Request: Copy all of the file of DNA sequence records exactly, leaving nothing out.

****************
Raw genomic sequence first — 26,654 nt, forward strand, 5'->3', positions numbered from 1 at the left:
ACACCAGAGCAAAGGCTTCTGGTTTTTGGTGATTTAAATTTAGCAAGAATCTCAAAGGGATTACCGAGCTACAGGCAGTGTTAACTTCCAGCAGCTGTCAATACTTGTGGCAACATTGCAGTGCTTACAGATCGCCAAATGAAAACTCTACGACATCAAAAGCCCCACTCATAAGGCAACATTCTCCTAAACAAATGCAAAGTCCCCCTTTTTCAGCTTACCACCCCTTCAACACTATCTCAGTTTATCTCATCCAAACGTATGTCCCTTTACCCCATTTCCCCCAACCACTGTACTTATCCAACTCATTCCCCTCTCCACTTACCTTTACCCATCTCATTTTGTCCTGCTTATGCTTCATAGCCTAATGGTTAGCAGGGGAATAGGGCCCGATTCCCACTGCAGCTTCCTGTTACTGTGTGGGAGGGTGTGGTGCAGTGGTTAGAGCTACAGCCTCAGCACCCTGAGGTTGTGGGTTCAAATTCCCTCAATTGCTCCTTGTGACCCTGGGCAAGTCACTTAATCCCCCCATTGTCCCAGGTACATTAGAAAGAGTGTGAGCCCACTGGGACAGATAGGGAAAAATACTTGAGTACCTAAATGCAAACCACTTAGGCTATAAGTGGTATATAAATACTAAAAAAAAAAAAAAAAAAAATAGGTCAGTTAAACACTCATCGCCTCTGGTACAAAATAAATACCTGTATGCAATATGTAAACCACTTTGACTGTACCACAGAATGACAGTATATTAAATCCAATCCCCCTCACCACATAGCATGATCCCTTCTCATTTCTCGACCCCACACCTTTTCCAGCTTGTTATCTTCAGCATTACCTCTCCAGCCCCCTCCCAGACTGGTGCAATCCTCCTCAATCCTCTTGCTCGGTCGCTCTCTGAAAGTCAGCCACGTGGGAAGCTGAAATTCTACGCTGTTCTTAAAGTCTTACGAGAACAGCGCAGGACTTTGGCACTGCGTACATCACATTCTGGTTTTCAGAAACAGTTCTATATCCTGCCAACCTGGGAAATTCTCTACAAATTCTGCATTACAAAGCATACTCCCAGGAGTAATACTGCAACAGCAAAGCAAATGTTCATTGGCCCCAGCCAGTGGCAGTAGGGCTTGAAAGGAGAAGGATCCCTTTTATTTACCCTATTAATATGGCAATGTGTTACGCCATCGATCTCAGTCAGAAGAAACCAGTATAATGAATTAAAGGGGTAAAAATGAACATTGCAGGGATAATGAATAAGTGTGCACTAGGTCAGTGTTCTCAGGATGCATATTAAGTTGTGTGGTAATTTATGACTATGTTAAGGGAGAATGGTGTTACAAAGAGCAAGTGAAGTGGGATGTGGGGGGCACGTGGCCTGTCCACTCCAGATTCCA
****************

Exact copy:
Raw genomic sequence first — 26,654 nt, forward strand, 5'->3', positions numbered from 1 at the left:
ACACCAGAGCAAAGGCTTCTGGTTTTTGGTGATTTAAATTTAGCAAGAATCTCAAAGGGATTACCGAGCTACAGGCAGTGTTAACTTCCAGCAGCTGTCAATACTTGTGGCAACATTGCAGTGCTTACAGATCGCCAAATGAAAACTCTACGACATCAAAAGCCCCACTCATAAGGCAACATTCTCCTAAACAAATGCAAAGTCCCCCTTTTTCAGCTTACCACCCCTTCAACACTATCTCAGTTTATCTCATCCAAACGTATGTCCCTTTACCCCATTTCCCCCAACCACTGTACTTATCCAACTCATTCCCCTCTCCACTTACCTTTACCCATCTCATTTTGTCCTGCTTATGCTTCATAGCCTAATGGTTAGCAGGGGAATAGGGCCCGATTCCCACTGCAGCTTCCTGTTACTGTGTGGGAGGGTGTGGTGCAGTGGTTAGAGCTACAGCCTCAGCACCCTGAGGTTGTGGGTTCAAATTCCCTCAATTGCTCCTTGTGACCCTGGGCAAGTCACTTAATCCCCCCATTGTCCCAGGTACATTAGAAAGAGTGTGAGCCCACTGGGACAGATAGGGAAAAATACTTGAGTACCTAAATGCAAACCACTTAGGCTATAAGTGGTATATAAATACTAAAAAAAAAAAAAAAAAAAATAGGTCAGTTAAACACTCATCGCCTCTGGTACAAAATAAATACCTGTATGCAATATGTAAACCACTTTGACTGTACCACAGAATGACAGTATATTAAATCCAATCCCCCTCACCACATAGCATGATCCCTTCTCATTTCTCGACCCCACACCTTTTCCAGCTTGTTATCTTCAGCATTACCTCTCCAGCCCCCTCCCAGACTGGTGCAATCCTCCTCAATCCTCTTGCTCGGTCGCTCTCTGAAAGTCAGCCACGTGGGAAGCTGAAATTCTACGCTGTTCTTAAAGTCTTACGAGAACAGCGCAGGACTTTGGCACTGCGTACATCACATTCTGGTTTTCAGAAACAGTTCTATATCCTGCCAACCTGGGAAATTCTCTACAAATTCTGCATTACAAAGCATACTCCCAGGAGTAATACTGCAACAGCAAAGCAAATGTTCATTGGCCCCAGCCAGTGGCAGTAGGGCTTGAAAGGAGAAGGATCCCTTTTATTTACCCTATTAATATGGCAATGTGTTACGCCATCGATCTCAGTCAGAAGAAACCAGTATAATGAATTAAAGGGGTAAAAATGAACATTGCAGGGATAATGAATAAGTGTGCACTAGGTCAGTGTTCTCAGGATGCATATTAAGTTGTGTGGTAATTTATGACTATGTTAAGGGAGAATGGTGTTACAAAGAGCAAGTGAAGTGGGATGTGGGGGGCACGTGGCCTGTCCACTCCAGATTCCA